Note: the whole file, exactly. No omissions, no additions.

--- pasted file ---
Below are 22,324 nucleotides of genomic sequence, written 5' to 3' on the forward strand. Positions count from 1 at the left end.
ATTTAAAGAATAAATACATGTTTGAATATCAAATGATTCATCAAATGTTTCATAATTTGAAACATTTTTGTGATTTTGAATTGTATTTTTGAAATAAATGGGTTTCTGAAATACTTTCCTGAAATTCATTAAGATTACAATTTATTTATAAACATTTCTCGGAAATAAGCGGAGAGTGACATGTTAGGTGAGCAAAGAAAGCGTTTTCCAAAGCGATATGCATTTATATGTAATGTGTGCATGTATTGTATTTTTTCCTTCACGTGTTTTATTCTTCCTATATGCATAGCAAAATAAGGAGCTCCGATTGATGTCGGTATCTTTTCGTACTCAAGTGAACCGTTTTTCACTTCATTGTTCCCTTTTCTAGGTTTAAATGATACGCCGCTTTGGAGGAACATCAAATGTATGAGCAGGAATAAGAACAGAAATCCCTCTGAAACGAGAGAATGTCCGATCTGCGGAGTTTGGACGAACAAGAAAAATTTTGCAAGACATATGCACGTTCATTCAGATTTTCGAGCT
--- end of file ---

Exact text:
Below are 22,324 nucleotides of genomic sequence, written 5' to 3' on the forward strand. Positions count from 1 at the left end.
ATTTAAAGAATAAATACATGTTTGAATATCAAATGATTCATCAAATGTTTCATAATTTGAAACATTTTTGTGATTTTGAATTGTATTTTTGAAATAAATGGGTTTCTGAAATACTTTCCTGAAATTCATTAAGATTACAATTTATTTATAAACATTTCTCGGAAATAAGCGGAGAGTGACATGTTAGGTGAGCAAAGAAAGCGTTTTCCAAAGCGATATGCATTTATATGTAATGTGTGCATGTATTGTATTTTTTCCTTCACGTGTTTTATTCTTCCTATATGCATAGCAAAATAAGGAGCTCCGATTGATGTCGGTATCTTTTCGTACTCAAGTGAACCGTTTTTCACTTCATTGTTCCCTTTTCTAGGTTTAAATGATACGCCGCTTTGGAGGAACATCAAATGTATGAGCAGGAATAAGAACAGAAATCCCTCTGAAACGAGAGAATGTCCGATCTGCGGAGTTTGGACGAACAAGAAAAATTTTGCAAGACATATGCACGTTCATTCAGATTTTCGAGCT